repp (ribbed or corded) fabrics for an outer layer of curtains in the bedrooms, and rugs or
carpets for many of the main rooms and bedrooms. Arnold Constable and Company of New York
provided oriental rugs.
Irving and Casson's responsibility for woodwork and finishing appears to have been limited
to the main floor—the public spaces—although the firm also supplied furniture for the family
bedrooms. Custom-made bedroom furniture cost only about $5,000, or less than 5 percent of the
decorator's work. A St. Paul firm, Jackson Brothers and Loomis, provided a few additional
furnishings, along with sash doors, window screens, and the restoring of older furniture. Irving
and Casson also refurbished 28 rattan chairs and three couches.
The interior of Hill's house shows many similarities to those of his contemporaries,
including intricately carved woodwork, richly finished walls and ceilings, and custom-designed
and built Louis XV and XVI furniture. Yet Hill's vision was probably influenced more by his
travels and by hotel living, especially on the East Coast. While he socialized with his eastern
business associates as early as 1883, their activities seemed to revolve around sports such as
shooting and salmon fishing. Hill does not appear to have spent much time in the homes of his cohorts.
Hill's Summit Avenue mansion, completed in 1891 after four years of effort, seems to signal
his desire to step cleanly into a new role of greater status and national prominence. While he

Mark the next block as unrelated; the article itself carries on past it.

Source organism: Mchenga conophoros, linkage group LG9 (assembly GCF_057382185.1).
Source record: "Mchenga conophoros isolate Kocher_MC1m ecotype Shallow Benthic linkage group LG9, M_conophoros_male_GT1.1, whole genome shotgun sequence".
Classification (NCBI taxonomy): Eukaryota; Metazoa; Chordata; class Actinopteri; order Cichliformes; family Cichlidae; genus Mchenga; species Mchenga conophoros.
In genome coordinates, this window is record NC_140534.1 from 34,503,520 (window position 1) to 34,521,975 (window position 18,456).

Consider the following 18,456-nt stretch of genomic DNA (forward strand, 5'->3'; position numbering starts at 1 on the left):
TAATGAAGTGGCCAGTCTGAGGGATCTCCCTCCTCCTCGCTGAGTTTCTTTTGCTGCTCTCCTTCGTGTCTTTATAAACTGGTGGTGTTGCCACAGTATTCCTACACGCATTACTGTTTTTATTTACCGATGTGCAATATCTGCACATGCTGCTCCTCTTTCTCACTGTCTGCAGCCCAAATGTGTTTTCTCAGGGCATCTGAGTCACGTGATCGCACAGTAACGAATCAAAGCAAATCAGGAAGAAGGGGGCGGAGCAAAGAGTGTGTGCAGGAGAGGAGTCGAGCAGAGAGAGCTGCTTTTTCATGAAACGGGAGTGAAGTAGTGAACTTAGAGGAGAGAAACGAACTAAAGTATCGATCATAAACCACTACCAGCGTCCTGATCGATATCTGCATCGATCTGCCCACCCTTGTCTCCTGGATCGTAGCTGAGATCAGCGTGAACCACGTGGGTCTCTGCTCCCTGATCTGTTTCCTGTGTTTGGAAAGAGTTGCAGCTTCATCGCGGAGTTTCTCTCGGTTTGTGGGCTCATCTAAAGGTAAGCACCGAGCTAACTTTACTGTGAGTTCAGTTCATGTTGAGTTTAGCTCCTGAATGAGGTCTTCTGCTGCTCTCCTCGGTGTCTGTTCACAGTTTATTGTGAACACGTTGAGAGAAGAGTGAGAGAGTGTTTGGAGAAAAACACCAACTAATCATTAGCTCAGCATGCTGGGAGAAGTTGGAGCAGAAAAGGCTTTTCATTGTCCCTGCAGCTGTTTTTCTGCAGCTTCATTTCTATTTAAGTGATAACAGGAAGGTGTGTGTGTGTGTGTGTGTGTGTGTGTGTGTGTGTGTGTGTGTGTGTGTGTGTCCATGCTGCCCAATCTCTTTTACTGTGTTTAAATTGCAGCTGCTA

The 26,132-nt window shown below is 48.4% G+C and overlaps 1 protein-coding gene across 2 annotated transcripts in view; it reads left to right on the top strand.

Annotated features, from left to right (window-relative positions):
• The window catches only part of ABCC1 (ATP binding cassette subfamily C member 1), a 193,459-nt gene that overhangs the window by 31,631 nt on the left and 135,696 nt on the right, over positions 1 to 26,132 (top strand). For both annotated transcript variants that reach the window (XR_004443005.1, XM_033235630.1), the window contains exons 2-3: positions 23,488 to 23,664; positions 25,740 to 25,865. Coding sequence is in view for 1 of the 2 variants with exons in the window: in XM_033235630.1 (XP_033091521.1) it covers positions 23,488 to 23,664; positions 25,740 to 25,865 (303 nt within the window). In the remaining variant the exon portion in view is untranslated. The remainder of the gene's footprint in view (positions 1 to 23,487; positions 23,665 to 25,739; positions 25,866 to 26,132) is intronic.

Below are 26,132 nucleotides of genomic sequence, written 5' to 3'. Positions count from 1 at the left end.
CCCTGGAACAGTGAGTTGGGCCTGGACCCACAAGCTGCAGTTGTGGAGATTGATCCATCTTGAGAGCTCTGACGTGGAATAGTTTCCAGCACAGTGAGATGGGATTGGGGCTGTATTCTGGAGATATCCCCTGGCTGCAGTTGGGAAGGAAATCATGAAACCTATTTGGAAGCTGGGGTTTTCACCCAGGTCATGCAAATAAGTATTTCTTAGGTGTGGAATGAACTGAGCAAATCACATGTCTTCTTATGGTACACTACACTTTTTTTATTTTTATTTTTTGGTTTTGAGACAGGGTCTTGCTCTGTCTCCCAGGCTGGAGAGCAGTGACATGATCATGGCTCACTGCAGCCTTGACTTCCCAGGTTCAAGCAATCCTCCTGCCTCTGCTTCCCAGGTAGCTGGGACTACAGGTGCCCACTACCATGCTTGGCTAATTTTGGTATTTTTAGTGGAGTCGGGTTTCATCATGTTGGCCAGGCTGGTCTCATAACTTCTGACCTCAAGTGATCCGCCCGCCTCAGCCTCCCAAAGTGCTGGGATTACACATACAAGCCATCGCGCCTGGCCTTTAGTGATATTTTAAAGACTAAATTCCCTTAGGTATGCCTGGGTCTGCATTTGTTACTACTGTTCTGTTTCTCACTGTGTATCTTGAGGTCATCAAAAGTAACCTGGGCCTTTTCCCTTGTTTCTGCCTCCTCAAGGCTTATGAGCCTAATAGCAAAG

already owned a farm in North Oaks and a relatively new home at Ninth and Canada Streets, the
entrepreneur built an impressive dwelling on the most fashionable residential street of St. Paul.
Everything about it was calculated to impress—from the choice of architectural and design firms
to the handmade furnishings. Then, after the move was completed from the Ninth and Canada
residence, Hill had that "sturdy, thirteen-year-old mansion torn apart by the wreckers without
ceremony." Biographer Albro Martin attributes this to "the purest sentiment," but it could also
be interpreted as a sign of the hard-working immigrant's desire to assume a position of prominence
without reminders of the past.
Any home as massive as 240 Summit Avenue is certain to evoke a response. During construction,
the site became an attraction for St. Paul residents and visitors alike. Some were fascinated by
the new building techniques and technology. Others were probably drawn by the sheer massiveness of
the project and the degree of conspicuous consumption.
In 1891 Harper's magazine complimented Summit Avenue on its "sense of liberal expenditure